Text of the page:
Alberta to ease oil curtailment by 25,000 barrels per day in August

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Notley set up the rail program to help alleviate a glut caused by too much oil and not enough export pipelines, a situation that caused Canadian oil prices to collapse past year and prompted the government to impose mandatory production limits on large crude producers.

The province says it is setting a production limit in August of 3.74 million bpd, versus the initial January limit of 3.56 million bpd.

It cited growing crude-by-rail capacity, declining oil inventory levels and improved efficiencies in export pipelines for the move.

Canada holds the world's third-largest crude reserves, the vast majority of which are in northern Alberta's oilsands.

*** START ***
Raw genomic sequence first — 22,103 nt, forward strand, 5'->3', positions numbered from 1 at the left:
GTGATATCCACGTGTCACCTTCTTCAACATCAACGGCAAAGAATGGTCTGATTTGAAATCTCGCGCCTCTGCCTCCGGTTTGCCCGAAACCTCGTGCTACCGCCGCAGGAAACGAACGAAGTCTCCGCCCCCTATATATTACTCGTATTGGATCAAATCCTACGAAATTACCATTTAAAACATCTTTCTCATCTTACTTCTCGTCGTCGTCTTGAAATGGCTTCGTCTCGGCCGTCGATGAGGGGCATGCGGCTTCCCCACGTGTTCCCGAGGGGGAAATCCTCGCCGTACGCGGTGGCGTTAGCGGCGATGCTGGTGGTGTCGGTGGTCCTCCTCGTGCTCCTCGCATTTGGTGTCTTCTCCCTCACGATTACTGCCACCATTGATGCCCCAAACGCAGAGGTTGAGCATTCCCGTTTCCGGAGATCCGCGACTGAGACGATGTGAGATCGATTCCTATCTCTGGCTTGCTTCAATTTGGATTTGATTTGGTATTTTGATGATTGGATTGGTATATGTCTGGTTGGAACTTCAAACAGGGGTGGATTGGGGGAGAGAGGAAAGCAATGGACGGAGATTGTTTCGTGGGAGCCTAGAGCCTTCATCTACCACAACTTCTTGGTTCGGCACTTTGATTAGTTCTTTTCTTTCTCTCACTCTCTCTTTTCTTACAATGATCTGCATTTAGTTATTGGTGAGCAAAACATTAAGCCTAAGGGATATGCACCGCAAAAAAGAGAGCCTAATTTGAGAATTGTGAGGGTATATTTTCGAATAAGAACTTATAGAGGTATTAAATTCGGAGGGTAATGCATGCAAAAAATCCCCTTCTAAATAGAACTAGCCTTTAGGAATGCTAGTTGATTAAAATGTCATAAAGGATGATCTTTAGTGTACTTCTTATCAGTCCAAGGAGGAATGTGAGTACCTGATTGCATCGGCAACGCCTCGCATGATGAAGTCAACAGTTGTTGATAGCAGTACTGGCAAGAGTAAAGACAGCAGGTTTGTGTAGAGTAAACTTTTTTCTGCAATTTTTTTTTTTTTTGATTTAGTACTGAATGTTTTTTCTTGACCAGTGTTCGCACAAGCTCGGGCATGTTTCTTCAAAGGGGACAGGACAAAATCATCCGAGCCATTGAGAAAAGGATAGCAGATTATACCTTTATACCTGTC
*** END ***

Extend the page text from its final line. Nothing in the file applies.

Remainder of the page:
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The Canadian government last week approved an expansion of the Trans Mountain pipeline, which runs from Alberta's oil sands to British Columbia's coast, but it is not expected to be in service before 2022 at the earliest.

In the interim, Canadian producers are increasingly relying on rail to ship crude to market. While the move helped boost prices, moving the crude-by-rail scheme out of government hands was one of the promises made by the United Conservative Party, which defeated the New Democrats in an April election.

"We have said from the beginning that shipping crude by rail is something that the private sector is in the best position to be doing itself", Energy Minister Sonya Savage said Thursday. Her government said the program would have netted C$2.2 billion by generating C$5.9 billion from sales and increased royalty and tax revenue.

"Our government is taking the next step in shifting the former government's crude-by-rail program to the private sector".

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